When it comes to prisoners and guards in Florida correctional institutions, there is no such thing as consensual sex. The power dynamics effectively make it impossible for prisoners to consent to any sexual activity.
If a corrections employee and a prisoner do engage in a sexual relationship, it is automatically a crime – under both state and federal law.
Specifically, F.S. 944.35 says that sexual misconduct is any sex act between a corrections employee that doesn’t rise to the level of sexual battery (or rape, which would be a higher level felony). Sexual misconduct is a third-degree felony, punishable by up to five years in prison. If fellow prison employees know or suspect sexual misconduct between an inmate and employee and don’t immediately report it, it’s a first-degree misdemeanor, punishable by up to one year in jail.
Federally, U.S.C. 2241, 2243, and 2244 criminalizes all sexual relations and sexual contact between prison staff and inmates. Existing law states prison staff-prisoner sexual relations is a misdemeanor punishable by up to 1 year in prison, unless the staffer uses threats or overt force.
The U.S. Office of the Inspector General is on record as saying that penalties for inmate-prison staff sexual encounters don’t serve as an efficient deterrent, and have called for stricter punishments. (It’s well-established that most state laws – including Florida – are more severe, making unforced sexual relations between corrections workers and inmates a felony.)
Civil Litigation for Prisoner-Inmate Sexual Misconduct
In any case, it’s worth pointing out that criminal penalties aren’t the only legal action worth exploring in prison sexual misconduct cases. As our South Florida sexual abuse lawyers can explain, civil litigation is another legal avenue impacted prisoners can pursue.
A prime example is the ongoing legal saga involving Florida’s largest women’s prison, located outside of Ocala. You may recall just a couple years ago, the U.S. Department of Justice released a scathing report that dove into reportedly rampant sexual misconduct involving staff and prisoners at Lowell Correctional Institution – going back since at least 2006. The investigation concluded these actions were violations of prisoners’ Eighth Amendment right to be protected against cruel and unusual punishment.
Now, there are multiple civil Florida sexual abuse lawsuits against the guards and the prison as well.
One of those lawsuits involves the prison warden, who was promoted to a top-tier post (as the state’s assistant regional director of programs) less than two weeks after an inmate sexual abuse lawsuit specifically accused him of turning a blind eye to widespread sexual and physical abuse at the prison. The lawsuit, filed last month, accused the warden and the state prison system of systematic sexual misconduct, as well as ignoring patterns of harassment, threats, and abuse of inmates by staffers.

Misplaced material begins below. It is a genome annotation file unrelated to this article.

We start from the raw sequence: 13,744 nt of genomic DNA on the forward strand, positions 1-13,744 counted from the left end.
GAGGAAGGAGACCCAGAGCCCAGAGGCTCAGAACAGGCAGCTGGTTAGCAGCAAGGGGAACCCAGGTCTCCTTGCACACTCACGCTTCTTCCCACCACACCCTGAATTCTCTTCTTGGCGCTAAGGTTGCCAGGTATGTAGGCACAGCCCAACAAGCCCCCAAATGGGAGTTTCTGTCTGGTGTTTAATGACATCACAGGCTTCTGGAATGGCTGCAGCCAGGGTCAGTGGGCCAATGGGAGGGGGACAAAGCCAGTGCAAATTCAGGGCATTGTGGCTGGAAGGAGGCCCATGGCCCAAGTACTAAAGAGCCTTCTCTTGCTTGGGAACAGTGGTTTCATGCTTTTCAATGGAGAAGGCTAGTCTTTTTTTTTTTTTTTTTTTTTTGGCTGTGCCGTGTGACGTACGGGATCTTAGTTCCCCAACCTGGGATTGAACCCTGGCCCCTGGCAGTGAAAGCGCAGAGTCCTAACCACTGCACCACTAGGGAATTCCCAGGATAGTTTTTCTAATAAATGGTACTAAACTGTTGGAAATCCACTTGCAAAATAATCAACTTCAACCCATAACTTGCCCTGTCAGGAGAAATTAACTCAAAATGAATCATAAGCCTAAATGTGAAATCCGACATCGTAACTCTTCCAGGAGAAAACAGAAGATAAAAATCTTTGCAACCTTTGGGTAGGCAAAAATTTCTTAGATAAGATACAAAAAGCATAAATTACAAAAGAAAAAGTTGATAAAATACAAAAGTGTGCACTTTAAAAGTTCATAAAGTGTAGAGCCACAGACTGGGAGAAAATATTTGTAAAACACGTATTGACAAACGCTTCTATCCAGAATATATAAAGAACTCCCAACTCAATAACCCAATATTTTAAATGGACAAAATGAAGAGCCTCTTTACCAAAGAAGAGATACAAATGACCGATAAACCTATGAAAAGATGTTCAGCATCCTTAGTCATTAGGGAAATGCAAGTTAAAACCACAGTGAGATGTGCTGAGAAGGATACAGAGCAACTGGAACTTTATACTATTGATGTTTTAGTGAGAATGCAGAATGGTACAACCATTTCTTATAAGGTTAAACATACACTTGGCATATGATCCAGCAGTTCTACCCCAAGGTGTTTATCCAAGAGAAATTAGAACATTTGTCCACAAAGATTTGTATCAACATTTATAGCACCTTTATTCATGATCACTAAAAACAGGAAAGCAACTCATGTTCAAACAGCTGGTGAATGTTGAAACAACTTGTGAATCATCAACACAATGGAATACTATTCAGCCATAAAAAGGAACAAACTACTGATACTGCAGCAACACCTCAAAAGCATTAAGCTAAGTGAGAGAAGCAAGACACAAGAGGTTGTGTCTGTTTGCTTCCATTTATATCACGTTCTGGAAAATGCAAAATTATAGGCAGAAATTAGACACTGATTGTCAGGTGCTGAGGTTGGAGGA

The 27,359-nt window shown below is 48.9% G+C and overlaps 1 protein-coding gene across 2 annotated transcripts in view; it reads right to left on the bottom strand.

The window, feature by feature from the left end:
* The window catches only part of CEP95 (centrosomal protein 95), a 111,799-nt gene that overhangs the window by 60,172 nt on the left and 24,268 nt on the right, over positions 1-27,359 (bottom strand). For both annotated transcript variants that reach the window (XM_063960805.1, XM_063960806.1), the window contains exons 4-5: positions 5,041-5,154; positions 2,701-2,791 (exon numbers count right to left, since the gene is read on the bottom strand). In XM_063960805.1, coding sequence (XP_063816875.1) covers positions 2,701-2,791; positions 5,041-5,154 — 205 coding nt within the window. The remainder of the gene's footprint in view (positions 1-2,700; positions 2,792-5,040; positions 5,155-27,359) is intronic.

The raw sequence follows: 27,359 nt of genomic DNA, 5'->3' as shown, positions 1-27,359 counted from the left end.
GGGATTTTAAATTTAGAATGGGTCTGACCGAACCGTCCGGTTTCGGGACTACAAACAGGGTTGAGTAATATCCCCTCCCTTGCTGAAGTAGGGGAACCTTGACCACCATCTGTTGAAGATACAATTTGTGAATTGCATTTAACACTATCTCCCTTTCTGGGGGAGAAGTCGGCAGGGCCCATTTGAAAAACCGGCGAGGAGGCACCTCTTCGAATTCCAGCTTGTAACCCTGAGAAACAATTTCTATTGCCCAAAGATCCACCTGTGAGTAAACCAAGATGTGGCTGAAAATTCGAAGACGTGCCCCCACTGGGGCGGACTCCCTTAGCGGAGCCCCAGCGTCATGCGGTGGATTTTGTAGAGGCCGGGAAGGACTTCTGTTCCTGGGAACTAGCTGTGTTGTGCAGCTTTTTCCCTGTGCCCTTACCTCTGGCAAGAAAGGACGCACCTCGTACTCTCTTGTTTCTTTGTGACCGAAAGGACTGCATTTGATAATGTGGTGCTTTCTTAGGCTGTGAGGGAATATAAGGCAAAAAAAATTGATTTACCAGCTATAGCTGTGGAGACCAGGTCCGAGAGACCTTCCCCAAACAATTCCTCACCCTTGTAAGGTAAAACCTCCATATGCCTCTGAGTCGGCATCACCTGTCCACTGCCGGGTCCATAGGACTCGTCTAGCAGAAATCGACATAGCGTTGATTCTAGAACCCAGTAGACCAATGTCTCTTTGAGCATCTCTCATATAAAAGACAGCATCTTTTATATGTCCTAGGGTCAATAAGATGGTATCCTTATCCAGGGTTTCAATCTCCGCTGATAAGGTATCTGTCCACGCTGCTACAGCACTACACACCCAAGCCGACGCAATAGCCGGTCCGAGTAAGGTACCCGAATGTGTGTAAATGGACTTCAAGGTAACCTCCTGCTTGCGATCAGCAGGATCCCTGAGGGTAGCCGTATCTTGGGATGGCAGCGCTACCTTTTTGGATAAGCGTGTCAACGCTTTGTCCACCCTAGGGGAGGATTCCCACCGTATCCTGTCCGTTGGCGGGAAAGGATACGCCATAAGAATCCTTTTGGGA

This Florida sexual abuse lawsuit follows another filed over the summer accusing a corrections officer of sex abuse. Those are only the most recent in a string of cases that have been filed over the last five years. A Florida sexual abuse attorney representing plaintiffs in the two most recent lawsuits – as well as local politicians – are calling on the governor to immediately fire the recently-promoted warden.
The results of the OIG investigation released in 2020 found uncovered numerous incidents of sexual abuse and rape involving corrections officers, sergeants, and other staff against prisoners. Investigators asserted there were a number of ongoing issues that put female prisoners at “substantial risk of sexual abuse by staff.”
Unfortunately, this is far from the only pending sex abuse lawsuit involving prisoners and inmates. The New York Times recently reported on the case of a former federal corrections officer in Manhattan who confessed to sexually abusing seven female prisoners prior to being sentenced to 3.5 years in prison. To settle the civil sexual assault cases that subsequently arose from his conduct, the government paid $3 million to plaintiffs in those cases. Those payouts followed a $1.18 million settlement the government paid last year in a similar sexual abuse case by three women against the same guard.
If you or a loved one has been victimized by sexual abuse or sexual misconduct in a Florida prison or jail facility, our dedicated South Florida civil litigation lawyers can help answer your questions and identify potential avenues of legal recourse.
Contact the South Florida personal injury attorneys at Halberg & Fogg PLLC by calling toll-free at 1-877-425-2374. Serving West Palm Beach, Miami, Tampa, Orlando and Fort Myers/ Naples. There is no fee unless you win.
U.S. Pays $4.2 Million to Victims of Jail Guard’s Long-Running Sex Abuse, July 22, 2022, By Benjamin Weiser, The New York Times
More Blog Entries:
Florida Civil Sexual Abuse Lawsuits May Encounter Victim-Blaming Defenses, Sept. 21, 2022, South Florida Sexual Abuse Lawyer Blog